House Republicans will postpone a vote on their immigration compromise legislation until Friday, Majority Leader Kevin McCarthy told reporters as he left a leadership meeting Thursday afternoon.
The news came as lawmakers were scrambling to find the votes and answer an onslaught of rank-and-file member questions about what the compromise legislation does.
The bill would provide President Donald Trump with $25 billion in border security including wall funding in exchange for a path to citizenship for recipients of the Deferred Action for Childhood Arrivals program, which Trump ended but has been held up in legal limbo. The bill was negotiated among moderates, conservatives and leadership, but has caused heartburn among all flanks of the conference. Members of the conservative House Freedom Caucus have expressed concerns with the bill as have members of the moderate wing.
House Majority Whip Steve Scalise, a Louisiana Republican, told reporters just before McCarthy's announcement was made that the bill's final vote had been moved and members still needed more time.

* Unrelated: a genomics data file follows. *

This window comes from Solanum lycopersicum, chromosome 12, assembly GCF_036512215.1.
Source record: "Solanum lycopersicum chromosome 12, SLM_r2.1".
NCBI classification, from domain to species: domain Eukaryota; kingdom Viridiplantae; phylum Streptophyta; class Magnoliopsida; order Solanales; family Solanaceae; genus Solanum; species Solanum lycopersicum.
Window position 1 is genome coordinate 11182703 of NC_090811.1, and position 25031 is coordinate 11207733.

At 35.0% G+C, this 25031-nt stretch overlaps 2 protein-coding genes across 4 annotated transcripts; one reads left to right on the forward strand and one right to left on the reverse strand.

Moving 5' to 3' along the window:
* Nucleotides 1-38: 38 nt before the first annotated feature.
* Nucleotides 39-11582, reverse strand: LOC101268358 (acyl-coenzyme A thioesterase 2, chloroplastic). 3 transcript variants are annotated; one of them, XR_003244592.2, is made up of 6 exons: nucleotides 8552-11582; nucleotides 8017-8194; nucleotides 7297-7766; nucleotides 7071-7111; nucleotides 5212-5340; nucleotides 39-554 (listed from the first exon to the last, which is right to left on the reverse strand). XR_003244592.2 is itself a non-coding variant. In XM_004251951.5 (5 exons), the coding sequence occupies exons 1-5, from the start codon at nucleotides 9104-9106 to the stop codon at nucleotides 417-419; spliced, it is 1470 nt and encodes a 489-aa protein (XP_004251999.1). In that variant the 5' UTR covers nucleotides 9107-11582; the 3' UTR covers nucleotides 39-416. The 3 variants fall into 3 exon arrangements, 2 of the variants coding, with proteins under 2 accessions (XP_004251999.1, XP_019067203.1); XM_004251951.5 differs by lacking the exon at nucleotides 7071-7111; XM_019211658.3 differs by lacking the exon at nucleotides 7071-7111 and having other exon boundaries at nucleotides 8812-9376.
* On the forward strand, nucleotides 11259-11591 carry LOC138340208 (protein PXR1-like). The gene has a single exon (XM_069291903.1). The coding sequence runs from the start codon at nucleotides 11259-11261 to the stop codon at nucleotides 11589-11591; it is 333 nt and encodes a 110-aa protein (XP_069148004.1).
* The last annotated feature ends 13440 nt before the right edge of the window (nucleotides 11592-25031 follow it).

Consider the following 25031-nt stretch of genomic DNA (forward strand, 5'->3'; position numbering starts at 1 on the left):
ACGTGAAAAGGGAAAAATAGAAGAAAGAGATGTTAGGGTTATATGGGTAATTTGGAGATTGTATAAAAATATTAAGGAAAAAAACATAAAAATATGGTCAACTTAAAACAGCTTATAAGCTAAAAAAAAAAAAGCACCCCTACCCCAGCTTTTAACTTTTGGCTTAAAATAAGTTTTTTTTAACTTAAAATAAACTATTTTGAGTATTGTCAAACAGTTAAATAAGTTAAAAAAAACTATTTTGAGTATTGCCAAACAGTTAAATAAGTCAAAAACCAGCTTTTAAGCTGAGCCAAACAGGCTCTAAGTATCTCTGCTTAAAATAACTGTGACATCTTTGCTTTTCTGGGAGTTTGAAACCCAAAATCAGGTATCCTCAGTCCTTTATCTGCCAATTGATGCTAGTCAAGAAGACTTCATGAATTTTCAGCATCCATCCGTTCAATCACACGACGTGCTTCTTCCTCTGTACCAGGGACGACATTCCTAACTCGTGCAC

"We are going to be working to make sure we answer all the questions that members have," Scalise said. "And members are still asking some really good questions."
News of the delay came at the same time the US House of Representatives failed by 193-231 to pass another, more conservative immigration bill, known as the Goodlatte bill after House Judiciary Chairman Bob Goodlatte, a conservative Republican from Virginia.
With no Democrats voting for the bill, Republicans needed enough of their own members to get to a majority but failed to cross that threshold.